Secondary Story

No Regrets

By Jennifer L.W. Link

Frankie Hoch put college on hold to be with her aging grandfather.

She’s now returned to school with no regrets and high hopes for the future.

Some college students barely make it home in time for the holidays. Frankie Hoch moved home just two weeks after leaving for college so she could spend time with her grandfather.

Her grandfather, 90-year-old Floyd Hoch, suffered from health issues in March 2011; in May 2011, he moved to Prairie Ridge Assisted Living in Beaver Dam. Hoch and the rest of her family circled around her grandfather to help meet his needs. He had dementia, in addition to heart disease, and the family bought his groceries, helped him keep house and spent time visiting.

Hoch loved spending time with her grandfather. “When I was growing up, I saw him three or four times a week,” she said. “He’d take us to McDonald’s and then let us have two dollars to spend at Dollar Tree. And he always had a candy cupboard; he always supplied us with a ton of candy.”

So when her grandfather needed help, Hoch was happy to step up. She helped her grandfather throughout summer 2011 and only reluctantly left for UW-Whitewater, as planned, in August 2011. (“I was debating if I should go,” Hoch says, “but I’d already committed.”)

She didn’t stay at Whitewater long. “My grandpa was so used to having someone there to talk to everyday, and I didn’t want my dad to have to do that by himself,” Hoch says. “I just didn’t feel right about that. My mom taught me that family takes care of family; you don’t abandon them when the times get tough,” Hoch says.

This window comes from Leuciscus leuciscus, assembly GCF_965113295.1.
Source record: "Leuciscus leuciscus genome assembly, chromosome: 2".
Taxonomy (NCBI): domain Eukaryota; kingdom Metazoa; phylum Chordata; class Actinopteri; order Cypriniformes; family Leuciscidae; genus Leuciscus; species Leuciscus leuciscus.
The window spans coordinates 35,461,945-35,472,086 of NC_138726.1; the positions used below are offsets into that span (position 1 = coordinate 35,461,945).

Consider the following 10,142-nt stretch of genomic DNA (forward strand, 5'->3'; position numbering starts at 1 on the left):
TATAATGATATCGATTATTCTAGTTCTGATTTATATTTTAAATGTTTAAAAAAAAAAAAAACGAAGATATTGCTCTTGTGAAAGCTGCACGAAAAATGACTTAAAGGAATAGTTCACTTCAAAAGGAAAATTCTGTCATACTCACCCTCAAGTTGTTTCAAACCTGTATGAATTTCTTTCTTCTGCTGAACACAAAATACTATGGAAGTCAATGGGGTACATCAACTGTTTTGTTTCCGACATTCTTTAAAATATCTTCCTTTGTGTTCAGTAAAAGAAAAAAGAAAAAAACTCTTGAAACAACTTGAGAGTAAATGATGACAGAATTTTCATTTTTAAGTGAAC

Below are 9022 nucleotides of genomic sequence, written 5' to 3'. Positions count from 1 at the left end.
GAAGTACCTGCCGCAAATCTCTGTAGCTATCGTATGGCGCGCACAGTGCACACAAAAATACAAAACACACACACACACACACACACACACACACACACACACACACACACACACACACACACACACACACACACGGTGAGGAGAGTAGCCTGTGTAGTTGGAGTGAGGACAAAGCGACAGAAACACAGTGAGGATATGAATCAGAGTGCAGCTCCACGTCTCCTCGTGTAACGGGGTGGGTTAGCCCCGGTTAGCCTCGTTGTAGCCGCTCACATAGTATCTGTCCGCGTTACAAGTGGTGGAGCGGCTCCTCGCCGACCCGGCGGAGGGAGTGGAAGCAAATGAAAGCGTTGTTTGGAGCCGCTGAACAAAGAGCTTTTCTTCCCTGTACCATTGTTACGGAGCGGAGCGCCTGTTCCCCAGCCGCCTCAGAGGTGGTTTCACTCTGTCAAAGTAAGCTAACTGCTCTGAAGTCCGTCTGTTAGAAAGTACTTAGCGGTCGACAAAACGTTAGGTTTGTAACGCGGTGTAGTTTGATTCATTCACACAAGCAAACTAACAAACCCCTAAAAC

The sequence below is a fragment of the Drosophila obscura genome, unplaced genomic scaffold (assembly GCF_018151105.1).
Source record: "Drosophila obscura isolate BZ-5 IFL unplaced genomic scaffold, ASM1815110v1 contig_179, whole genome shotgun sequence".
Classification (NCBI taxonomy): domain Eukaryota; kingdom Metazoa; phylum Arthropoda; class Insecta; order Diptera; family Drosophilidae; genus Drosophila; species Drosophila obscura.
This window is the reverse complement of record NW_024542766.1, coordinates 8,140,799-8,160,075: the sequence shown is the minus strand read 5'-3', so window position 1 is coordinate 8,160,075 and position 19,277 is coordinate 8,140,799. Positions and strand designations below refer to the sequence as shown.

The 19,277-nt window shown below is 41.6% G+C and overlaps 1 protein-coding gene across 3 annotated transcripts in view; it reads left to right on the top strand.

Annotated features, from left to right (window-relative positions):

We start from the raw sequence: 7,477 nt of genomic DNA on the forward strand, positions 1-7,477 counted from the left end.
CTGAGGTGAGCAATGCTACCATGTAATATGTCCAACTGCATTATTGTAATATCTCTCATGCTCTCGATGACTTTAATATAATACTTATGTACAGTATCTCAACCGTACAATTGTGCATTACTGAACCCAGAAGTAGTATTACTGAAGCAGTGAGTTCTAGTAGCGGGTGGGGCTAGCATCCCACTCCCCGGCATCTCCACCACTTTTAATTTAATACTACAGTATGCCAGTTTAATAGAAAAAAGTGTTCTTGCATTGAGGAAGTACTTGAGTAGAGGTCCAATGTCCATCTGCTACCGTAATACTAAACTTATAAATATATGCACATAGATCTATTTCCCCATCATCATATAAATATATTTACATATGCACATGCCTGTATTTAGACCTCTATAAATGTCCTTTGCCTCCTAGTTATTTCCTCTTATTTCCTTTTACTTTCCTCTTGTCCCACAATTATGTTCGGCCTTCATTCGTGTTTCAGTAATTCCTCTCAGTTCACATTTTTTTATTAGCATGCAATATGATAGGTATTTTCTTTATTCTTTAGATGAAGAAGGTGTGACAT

After a long discussion with her mom and dad, Hoch transferred to Moraine Park Technical College and moved back to her family home in Columbus.

“When I came home, I got to see my grandpa every day,” says Hoch, who juggled a 12-credit class load and part-time jobs at Boston Store and Get Fit Health Club.

“Sometimes it would only be for 10 minutes on a lunch break but other time, especially on Sundays, I could see him for three or four hours. We’d watch games together.”

Spending time with her grandfather wasn’t always easy — “He didn’t know who I was a lot, and I wanted him so badly to know that” – but it was always worthwhile. “As much as he probably didn’t know who I was, he still appreciated every time I came,” Hoch says.

At Christmas-time, Hoch helped her grandfather decorate for the holidays.

“Christmas was his favorite holiday,” Hoch says. “So we set up a small fake tree and he helped me put the ornaments up. We put up his pickle ornament and clown ornament and a rocking horse ornament he’d had since he was a boy. We set up the manger he made too.”

But just before Christmas, her grandfather fell and broke his hip. He had surgery to fix his hip, but died a few days later.

“It was the worst day ever,” Hoch says. “The pain was just terrible.”

Hoch took comfort, though, in the hours she spent with her grandfather. “A lot of people don’t have grandparents around, or they only see them a few times a year. To me, it’s like they’re missing out,” Hoch says.

“The time I spent at home with my grandpa was the best three months of my life. I wouldn’t trade that time with my grandfather for the world.”

That time literally changed Hoch’s life. Originally, she planned to study social work or special education in college. Now, she’s a student at UW-Fond du Lac. Come spring, she’ll be attending Marian College, majoring in healthcare administration.

Her grandpa would be proud.

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